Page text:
I'm not trying to sway your opionion on Gentoo. If it's not working for you, there's plenty of other options, and that's exactly why there are several hundred distros to choose from. However, I know where you're coming from. I also want to stay with one of the "tier 1" distros, and there are only about 4 or 5. In the end, you have to make some hard choices, and live with the trade-offs. I'm just trying to put another point of view out there, as someone who has also worked with several other distros, and who has now lived with Gentoo for several years. Maybe this will cause someone else to understand my thinking on why I'm even more convinced that Gentoo is the right choice for me, many years on in my experience with Linux (11+).

Sorry to ramble on like this, but these are the sorts of things that keep me up at night. How lame is that?
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drakkan
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PostPosted: Tue Apr 25, 2006 12:02 pm    Post subject: Reply with quote

The Mad Mahdi wrote:
No-one involved in Gentoo is holding a gun to your head to force you to update packages at regular intervals (or if they are, you should call the police :lol:); if you want to update only every x months then just run emerge sync every x months.


what about security update? :roll:

sugar wrote:

Why not compile binarys on your faster server, and just update from that?


Yes I do so for long time compile package such as glibc and gcc, however a compilation machine is a cost in the business world actually the compilation machine is my home pc,

I think isn't a good idea have a busy mailserver or database server compile for hours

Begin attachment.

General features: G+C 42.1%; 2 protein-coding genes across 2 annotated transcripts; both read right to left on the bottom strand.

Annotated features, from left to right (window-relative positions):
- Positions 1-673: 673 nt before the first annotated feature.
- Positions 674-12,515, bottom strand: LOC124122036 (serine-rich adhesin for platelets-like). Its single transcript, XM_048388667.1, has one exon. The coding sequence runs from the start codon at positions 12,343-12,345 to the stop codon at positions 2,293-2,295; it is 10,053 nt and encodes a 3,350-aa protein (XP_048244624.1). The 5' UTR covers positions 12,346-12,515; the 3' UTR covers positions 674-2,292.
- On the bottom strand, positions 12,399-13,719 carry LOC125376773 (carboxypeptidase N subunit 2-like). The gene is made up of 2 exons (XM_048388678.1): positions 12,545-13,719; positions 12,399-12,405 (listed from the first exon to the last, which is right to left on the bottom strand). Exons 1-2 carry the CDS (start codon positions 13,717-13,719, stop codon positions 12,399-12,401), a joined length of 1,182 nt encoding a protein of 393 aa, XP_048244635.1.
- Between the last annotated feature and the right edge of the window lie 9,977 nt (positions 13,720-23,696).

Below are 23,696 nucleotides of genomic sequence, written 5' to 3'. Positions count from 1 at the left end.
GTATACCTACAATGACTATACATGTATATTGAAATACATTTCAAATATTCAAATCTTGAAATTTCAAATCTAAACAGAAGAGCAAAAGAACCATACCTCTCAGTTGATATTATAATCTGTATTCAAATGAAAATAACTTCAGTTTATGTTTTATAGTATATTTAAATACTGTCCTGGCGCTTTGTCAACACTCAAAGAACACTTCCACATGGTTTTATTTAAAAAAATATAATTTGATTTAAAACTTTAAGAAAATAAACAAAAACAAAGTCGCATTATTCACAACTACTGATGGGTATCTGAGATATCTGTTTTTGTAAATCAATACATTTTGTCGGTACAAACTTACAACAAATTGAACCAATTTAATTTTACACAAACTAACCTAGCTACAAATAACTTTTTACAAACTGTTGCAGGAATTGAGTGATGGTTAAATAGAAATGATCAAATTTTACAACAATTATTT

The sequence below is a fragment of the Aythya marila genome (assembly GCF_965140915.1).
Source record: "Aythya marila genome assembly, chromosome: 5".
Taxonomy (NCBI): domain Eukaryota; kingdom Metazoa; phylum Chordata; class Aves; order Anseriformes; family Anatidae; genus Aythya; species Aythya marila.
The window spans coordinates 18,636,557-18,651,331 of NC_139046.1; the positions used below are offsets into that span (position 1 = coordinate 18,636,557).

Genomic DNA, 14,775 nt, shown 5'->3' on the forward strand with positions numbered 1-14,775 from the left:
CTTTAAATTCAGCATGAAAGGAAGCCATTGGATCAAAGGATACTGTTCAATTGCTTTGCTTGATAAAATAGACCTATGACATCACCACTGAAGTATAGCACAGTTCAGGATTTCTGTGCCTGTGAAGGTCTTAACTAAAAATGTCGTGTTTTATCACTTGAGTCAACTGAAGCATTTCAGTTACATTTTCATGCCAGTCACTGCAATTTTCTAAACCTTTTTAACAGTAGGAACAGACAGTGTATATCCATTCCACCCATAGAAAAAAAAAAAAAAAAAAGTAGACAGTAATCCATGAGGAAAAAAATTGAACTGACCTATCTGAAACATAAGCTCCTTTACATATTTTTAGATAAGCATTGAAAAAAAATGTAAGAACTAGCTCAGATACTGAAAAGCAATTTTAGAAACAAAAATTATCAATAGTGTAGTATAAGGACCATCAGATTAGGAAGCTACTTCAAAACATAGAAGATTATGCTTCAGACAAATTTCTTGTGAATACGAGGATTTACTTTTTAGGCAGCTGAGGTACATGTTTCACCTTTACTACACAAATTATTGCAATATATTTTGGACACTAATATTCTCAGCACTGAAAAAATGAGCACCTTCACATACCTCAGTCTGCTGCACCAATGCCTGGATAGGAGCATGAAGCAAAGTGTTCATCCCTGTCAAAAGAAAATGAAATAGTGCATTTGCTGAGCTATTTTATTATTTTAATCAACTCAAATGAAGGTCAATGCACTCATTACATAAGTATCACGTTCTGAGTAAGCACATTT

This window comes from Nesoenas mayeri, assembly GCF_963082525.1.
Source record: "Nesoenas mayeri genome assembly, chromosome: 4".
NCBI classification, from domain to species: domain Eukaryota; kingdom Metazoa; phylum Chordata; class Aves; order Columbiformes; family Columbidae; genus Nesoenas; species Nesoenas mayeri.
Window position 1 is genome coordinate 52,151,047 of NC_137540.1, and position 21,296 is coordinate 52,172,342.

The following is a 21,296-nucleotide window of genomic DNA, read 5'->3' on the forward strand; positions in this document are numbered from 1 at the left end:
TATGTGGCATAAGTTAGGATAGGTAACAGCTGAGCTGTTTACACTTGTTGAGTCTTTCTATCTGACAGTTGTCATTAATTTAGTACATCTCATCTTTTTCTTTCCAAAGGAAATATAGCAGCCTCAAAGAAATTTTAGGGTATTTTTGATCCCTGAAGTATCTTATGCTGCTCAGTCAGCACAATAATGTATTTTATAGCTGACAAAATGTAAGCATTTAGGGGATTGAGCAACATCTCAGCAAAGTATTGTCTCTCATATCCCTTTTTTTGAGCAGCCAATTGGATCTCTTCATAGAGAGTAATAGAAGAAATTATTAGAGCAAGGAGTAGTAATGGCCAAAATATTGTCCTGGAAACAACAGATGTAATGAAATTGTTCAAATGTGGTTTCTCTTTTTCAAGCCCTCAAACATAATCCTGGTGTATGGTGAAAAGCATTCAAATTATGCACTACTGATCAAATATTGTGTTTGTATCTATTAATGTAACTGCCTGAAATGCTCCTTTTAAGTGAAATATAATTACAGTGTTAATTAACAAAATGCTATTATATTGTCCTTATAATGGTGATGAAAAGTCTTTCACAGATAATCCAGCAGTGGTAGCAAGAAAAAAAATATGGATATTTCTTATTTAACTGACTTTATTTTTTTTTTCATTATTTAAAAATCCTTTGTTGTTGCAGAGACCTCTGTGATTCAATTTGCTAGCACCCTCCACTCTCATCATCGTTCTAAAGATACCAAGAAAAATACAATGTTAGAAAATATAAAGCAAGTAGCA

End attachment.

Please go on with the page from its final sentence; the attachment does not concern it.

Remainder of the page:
letoff wrote:

So for now, Gentoo is definitely not a good distro for server.


You are right without glep 19 gentoo isn't a server distro
For new servers I'm using centos,

ubuntu dapper with is 5 years support is very interesting too

however no other distro is so flexible as gentoo :cry:
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PostPosted: Tue Apr 25, 2006 12:30 pm    Post subject: Reply with quote

Quote:
The Mad Mahdi wrote:
No-one involved in Gentoo is holding a gun to your head to force you to update packages at regular intervals (or if they are, you should call the police :lol:); if you want to update only every x months then just run emerge sync every x months.


what about security update? :roll:


I agree that glsa-check is not as nice as Debian, but then you yourself say:

Quote:
without glep 19 gentoo isn't a server distro
For new servers I'm using centos,

ubuntu dapper with is 5 years support is very interesting too

however no other distro is so flexible as gentoo :cry:


As with anything in life, with a gain in flexibility you lose in automation. You can pay someone to do the donkey-work for you, but then you either get a pre-configured system (a la Windows, OSX, Solaris, RH), or you are relying on the hope that the contractor will understand your needs fully.

If Gentoo isn't right for you, then fine. But Gentoo is right for Gentoo users just as Debian is right for Debian users and so on.
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PostPosted: Tue Apr 25, 2006 1:54 pm    Post subject: Reply with quote

Ok, there are a few major problems with your arguement.

1.) Trying to argue configuration and version incompatibility as a Gentoo issue is ridiculous. Incompatibilities between Mysql 4.0 and 4.1 are a Mysql issue, not a Gentoo one. Also, just because RHEL doesn't tell you that you need to merge your config files doesn't mean that you don't need to. Often, installing from an RPM will wipe your config files completely and replace them with the new ones. In that respect, Gentoo is "smart".